The complete guide for how to paint IKEA Laminate Furniture! Tested different primers, paints, and whether to sand or not for proven results!
Who doesn’t love a budget-friendly furniture makeover? If you have ever wondered about painting IKEA or laminate furniture and weren’t sure what paint to use or if it was even gonna stand up at all this is the post for you because we tested everything to get the most accurate information on How to Paint IKEA laminate furniture!
This started because I wanted to paint an IKEA furniture piece and my husband was not convinced that this DIY project was going to stand up and last the test of time. To convince him, I decided to do a little experiment and test the different painting options. Whether you are painting an IKEA billy bookcases, a malm dresser, or a kallax shelf, these results will show you how to get the best results when painting IKEA hacks!
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The IKEA Painting Experiment
What did we test?
There were four things that I wanted to test on a laminate surface like those of IKEA furniture pieces:
- How much do we have to sand?
- Do we have to primer?
- Which primer works best?
- Is cabinet paint worth the extra money?
With these questions, I grabbed some laminate drawer fronts from an old piece of furniture, and tested everything. We split the boards into four sections to test all of the most popular primers. The tests compared:
- No primer
- Zinsser BullsEye 1-2-3 Water-Based Primer – a commonly used primer that we really like for interior walls, etc.
- Zinsser BIN Shellac Primer – an commonly recommended primer
- Sherwin Williams Extreme Bond Primer – our personal favourite (we used it on the exterior windows of our home!)
Next we gave them the appropriate drying time, and taped off the next sections. Within each taped off primer section, we tested the following:
- No sanding with latex paint
- No sanding with cabinet paint
- Sanding once before primer and latex paint
- Sanding once before primer and cabinet paint
- Sanding twice (between primer and paint) with latex paint
- Sanding twice (between primer and paint) with cabinet paint
My assumption going into this was that the “no primer” option would not work well, and that the BIN Shellac and Extreme Bond options would work best when painting laminate furniture, but I was curious to see the results.
How we did our paint and primer test
Once all of the coatings were applied, with a brush and a foam roller, we let them sit for over a month to give everything enough time to cure properly. Then I grabbed a few different scrapping tools and tested out the pieces.
This scratch test started with just a swipe of my finger nails, then progressively moved to more aggressive tools, and more pressure on my part to see where it required more effort to scratch.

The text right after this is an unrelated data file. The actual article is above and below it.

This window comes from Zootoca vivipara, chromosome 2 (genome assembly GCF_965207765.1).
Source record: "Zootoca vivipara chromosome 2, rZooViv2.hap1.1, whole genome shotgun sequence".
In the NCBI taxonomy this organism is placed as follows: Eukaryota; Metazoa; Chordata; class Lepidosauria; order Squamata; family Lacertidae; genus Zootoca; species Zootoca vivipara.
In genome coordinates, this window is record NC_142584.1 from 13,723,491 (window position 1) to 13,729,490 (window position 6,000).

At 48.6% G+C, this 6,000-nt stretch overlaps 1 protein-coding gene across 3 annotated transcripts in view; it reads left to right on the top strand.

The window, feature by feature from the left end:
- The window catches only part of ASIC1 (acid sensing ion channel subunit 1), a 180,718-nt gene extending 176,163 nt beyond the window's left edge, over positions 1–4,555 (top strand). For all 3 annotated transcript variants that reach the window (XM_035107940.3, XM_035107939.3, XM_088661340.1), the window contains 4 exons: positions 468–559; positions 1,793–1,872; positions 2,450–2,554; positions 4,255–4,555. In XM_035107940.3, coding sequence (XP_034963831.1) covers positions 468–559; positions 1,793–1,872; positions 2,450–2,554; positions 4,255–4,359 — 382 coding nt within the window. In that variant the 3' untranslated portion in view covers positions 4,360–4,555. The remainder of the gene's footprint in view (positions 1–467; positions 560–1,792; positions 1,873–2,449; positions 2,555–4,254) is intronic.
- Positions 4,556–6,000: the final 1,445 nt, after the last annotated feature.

A more accurate test would’ve been to test all of the paints blindly to eliminate any bias, but I’m not a scientist, lol. I think bias would’ve been minimal since my only real goal was to convince my husband that it’s ok paint IKEA furniture and to find the best option!
As for as paints go, I chose to just test the ones I would typically use and not every kind of paint out there. I chose not to test paints like chalk paint and milk paint because they are not known for their durability, and they also do not give a final look that I’m typically looking for on furniture. I typically would not use spray paint for big furniture projects because it’s cost prohibitive, and the aerosol cans have a negative environmental impact.
Do you have to use primer before painting IKEA furniture?
The results here were a resounding yes.
Without primer, my finger nails were able to scratch the IKEA pieces without much pressure at all. The spaces without primer preformed worse during my experiment every single time.
I wanted to do this test partially because I was seeing tutorials online where people painted without sanding, and I just couldn’t believe that the paint was going to stand up over time. I’m happy to finally have an answer to that question!
Do we have to sand before painting IKEA furniture?
I experimented with different levels of sanding including no sanding at all, sanding before the primer, sanding between primer and paint.
I came to two conclusions based on the experiment. The first, that you definitely need to sand in order to get good adhesion. Second, that you don’t need to sand between the primer and paint, because in our opinion, the results were no different.
My husband is a firm believer that more sanding is better, and although I’m sure it does help with adhesion, overall my ability to scratch and mark up the drawer fronts really showed no difference between the first and second sands and likely won’t make a huge difference on your piece of IKEA furniture.
However, there is a significant difference between no sanding and sanding once, because you’re adding texture and scratches to help the paint to bond to the newly rough surface.
Make sure after you sand your IKEA piece that everything is wiped down with soap and water and a damp cloth, or with a tack cloth, to remove any dust and debris after sanding. Any leftover dust could affect how the primer or paint adheres to your piece.
What about Paint & Primer in One? Can I use that instead of Primer?
No. Primer and top coat are totally different, as are primer and paint & primer in one options. Big box stores often promote paint and primer in one as a faster option, but it’s not the way to go.
Any time that you are painting raw, unfinished materials (like wood, or drywall) and any glossy or greasy materials that may be more difficult for the paint to adhere to you need to use a primer and then a paint. Paint and primer in one is really meant for painting over previously prepared and painted surfaces, not surfaces that are being painted for the first time.
Regular latex paint vs. Cabinet Paint
The next thing we tested was whether or not the specifically formulated cabinet paint was really worth the extra cost. We compared your everyday latex paint to cabinet paint over each of the primers.